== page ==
Mozambique's government requested that the UN begin the operation immediately after the General Peace Agreement was signed, but the UN was only able to come up with a plan three months later.[6] The parties continued to violate the cease-fire agreement making it impossible for the UN to deliver humanitarian aid. Finally, in December 1992, the UN Secretary-General Boutros-Ghali put forth a plan.[6] The plan was composed of four components: political, military, humanitarian, and electoral. The political component had no specific goals other than overseeing that the operation ran smoothly.[6] The military component directly aimed to promote peace, demobilize and disarm troops, and create a new national army. The humanitarian component assisted refugees and Mozambicans suffering from hunger, while the electoral component oversaw the upcoming elections.[6]



ONUMOZ' mandate was:

  • To monitor and verify the ceasefire, the separation and concentration of forces, their demobilization and the collection, storage and destruction of weapons;
  • To monitor and verify the complete withdrawal of foreign forces and to provide security in the transport corridors;
  • To monitor and verify the disbanding of private and irregular armed groups;
  • To authorize security arrangements for vital infrastructures and to provide security for United Nations and other international activities in support of the peace process;
  • To provide technical assistance and monitor the entire electoral process;
  • To coordinate and monitor humanitarian assistance operations, in particular those relating to refugees, internally displaced persons, demobilized military personnel and the affected local population.[10]



The military division was in charge of demobilizing active Frelimo and Renamo troops and aimed to do it before the elections. This was a top priority for the mission to ensure long lasting peace.[11]

Demobilization was set to begin in March 1993, but several issues arose between June and September 1993 that stalled the process. Dhlakama declared that he did not think demobilization had to be achieved before the elections.[6] Furthermore, Dhlakama insisted that its troops must wait to demobilize in order to avoid a Frelimo coup. If Renamo troops began to demobilize, they would become militarily vulnerable, and Frelimo would take advantage of the situation to regain complete control. Dhlakama thus requested that 65% of the UN troops be present in the country before he began demobilizing Renamo troops.[12] Additionally, neither side was collaborating with the UN to provide inaccurate lists of troops, weapons, and base.[6]

The UN dealt with such issues by posing threats to both sides. On a visit to Mozambique, Secretary General Boutros-Ghali said that if they continued to refuse to follow through with the plan to demobilize, the UN would withdraw its support.[6]  Aldo Ajello, the Interim Special Representative for Mozambique, also convinced Dhlakama to demobilize by telling him that all of the UN's funds would be directed to the government if he did not comply. Boutros-Ghali and Ajello's actions were successful, and the government and Dhlakama shared their final troop assembly location lists.[6] The UN program ultimately demobilized 67,042 government troops and 24,648 Renamo troops.[6]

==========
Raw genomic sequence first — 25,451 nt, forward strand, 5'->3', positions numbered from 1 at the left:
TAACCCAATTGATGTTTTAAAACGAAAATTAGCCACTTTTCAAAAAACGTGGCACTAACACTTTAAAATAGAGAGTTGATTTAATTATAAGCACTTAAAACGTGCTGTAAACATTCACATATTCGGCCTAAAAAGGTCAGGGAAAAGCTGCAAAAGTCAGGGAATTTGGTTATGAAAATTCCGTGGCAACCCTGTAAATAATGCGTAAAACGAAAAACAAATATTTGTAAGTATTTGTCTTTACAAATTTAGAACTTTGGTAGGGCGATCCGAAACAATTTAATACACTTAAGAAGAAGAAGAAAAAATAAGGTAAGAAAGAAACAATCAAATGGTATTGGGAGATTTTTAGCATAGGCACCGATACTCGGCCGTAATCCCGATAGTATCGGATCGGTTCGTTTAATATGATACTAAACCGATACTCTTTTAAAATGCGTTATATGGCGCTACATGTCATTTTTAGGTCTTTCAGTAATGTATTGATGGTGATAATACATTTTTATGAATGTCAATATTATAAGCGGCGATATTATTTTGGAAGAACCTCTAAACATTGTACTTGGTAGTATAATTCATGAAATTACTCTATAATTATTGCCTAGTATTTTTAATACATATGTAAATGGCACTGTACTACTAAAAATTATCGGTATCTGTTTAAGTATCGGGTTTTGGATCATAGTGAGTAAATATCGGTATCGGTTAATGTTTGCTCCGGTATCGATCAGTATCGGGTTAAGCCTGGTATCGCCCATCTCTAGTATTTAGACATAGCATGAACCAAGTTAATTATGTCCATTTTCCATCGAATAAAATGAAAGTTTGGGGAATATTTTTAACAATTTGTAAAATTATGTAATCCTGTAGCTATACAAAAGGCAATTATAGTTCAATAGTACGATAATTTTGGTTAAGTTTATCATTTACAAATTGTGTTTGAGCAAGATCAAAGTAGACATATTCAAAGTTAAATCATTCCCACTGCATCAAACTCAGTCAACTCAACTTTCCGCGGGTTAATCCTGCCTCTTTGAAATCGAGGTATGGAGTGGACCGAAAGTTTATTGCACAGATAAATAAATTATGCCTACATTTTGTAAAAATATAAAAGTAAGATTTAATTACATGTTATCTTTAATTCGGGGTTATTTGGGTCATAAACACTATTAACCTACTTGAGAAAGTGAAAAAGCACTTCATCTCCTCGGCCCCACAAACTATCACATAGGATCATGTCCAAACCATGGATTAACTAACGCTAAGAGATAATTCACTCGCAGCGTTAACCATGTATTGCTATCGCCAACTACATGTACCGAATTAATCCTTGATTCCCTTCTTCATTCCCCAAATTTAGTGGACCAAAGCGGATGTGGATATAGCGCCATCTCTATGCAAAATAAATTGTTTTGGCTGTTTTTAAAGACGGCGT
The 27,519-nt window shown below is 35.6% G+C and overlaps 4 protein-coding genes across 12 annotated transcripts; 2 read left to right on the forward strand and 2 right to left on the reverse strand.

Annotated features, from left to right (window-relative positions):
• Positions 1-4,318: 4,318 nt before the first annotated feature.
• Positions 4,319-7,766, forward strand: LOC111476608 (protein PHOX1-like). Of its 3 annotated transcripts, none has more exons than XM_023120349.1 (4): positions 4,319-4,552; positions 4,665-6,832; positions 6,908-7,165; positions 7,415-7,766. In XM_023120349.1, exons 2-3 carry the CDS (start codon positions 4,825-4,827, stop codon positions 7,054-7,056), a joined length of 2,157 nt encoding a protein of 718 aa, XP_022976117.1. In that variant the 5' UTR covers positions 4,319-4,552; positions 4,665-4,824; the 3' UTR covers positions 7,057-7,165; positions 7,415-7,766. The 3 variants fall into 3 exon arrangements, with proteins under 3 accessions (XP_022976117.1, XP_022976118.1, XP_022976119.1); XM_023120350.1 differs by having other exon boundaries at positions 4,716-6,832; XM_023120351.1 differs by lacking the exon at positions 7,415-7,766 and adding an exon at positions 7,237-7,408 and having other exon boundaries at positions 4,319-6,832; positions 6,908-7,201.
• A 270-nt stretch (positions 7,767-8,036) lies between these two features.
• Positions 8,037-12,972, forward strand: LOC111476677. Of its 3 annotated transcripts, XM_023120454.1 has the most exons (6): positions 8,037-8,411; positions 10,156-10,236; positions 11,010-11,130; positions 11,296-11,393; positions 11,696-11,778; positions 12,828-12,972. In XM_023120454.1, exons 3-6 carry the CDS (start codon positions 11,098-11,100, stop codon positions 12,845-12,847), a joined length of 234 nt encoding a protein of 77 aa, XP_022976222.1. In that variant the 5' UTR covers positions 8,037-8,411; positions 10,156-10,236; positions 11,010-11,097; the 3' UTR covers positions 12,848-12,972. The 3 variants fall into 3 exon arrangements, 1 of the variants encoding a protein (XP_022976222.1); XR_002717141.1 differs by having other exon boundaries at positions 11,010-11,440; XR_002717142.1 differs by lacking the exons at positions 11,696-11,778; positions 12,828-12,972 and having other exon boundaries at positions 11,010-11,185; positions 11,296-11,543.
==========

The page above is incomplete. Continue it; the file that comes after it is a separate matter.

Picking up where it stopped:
The challenge of creating a national army


There were also significant challenges to creating the new Mozambican army, The Defence Forces of Mozambique, FADM. The Technical Unit and Reintegration Support Scheme, part of the UN, were in charge of transitioning soldiers out of their former position and into society. Their tasks included registering soldiers, creating documents, and giving them basic survival needs.[6] Once demobilized, they were paid for the next eighteen months, and UNOHAC assisted them with finding new jobs.[6] Such steps were intended to facilitate soldiers’ integration into society but ultimately delayed creating a national army since it was more beneficial for soldiers to demobilize.  The due date for the lists of soldiers for the national army had been set for September 1994, yet only 10,000 soldiers were recruited at that point.[12] In the end, there were 12,000 soldiers in the new army, but they initially expected 30,000 soldiers in total.[6]

Humanitarian assistance


According to the UN, humanitarian assistance was vital to maintaining peace between the two parties.[7] UNOHAC, the Office of Humanitarian Aid Co-ordination, focused on reintegrating Mozambicans refugees and former Frelimo and Renamo soldiers who had demobilized back into society.[13]

Pita Roque, Mozambican land mine victim

Once the GPA was signed, many Mozambicans living outside of the country or internally displaced began to return. The UNHCR assisted with preparing the country to receive the influx of people by repairing roads, health facilities, schools, and food production mechanisms.[6] One challenge to the UN's operation was the presence of land mines scattered across the country. In order to properly welcome Mozambicans back into the country, the UN began a demining operation. Although the program initially faced bureaucratic hurdles and worked slowly, it eventually created a Mine Clearance Training Centre and cleared 5,790 kilometres of roads.[6] By the time of the elections in October 1994 elections, 3 million internal displaced persons, 1.1 million refugees, and 200,000 ex-combatants were back in Mozambique.

The role of NGOs


NGOs played an essential role in the humanitarian assistance branch of the UN mission. Of the 663 million US dollars that UNOHAC received, 180.2 million US dollars were directed to NGOs, and more funds were distributed to NGOs from agencies other than the UN.[7] Different from government agencies, NGOs were politically neutral and could thus access more areas of the country. Furthermore, many donors preferred to fund NGOs to distribute food and revitalize the country's education and hospital systems since the government relief agency, DPCCN, was accused of corruption.[7]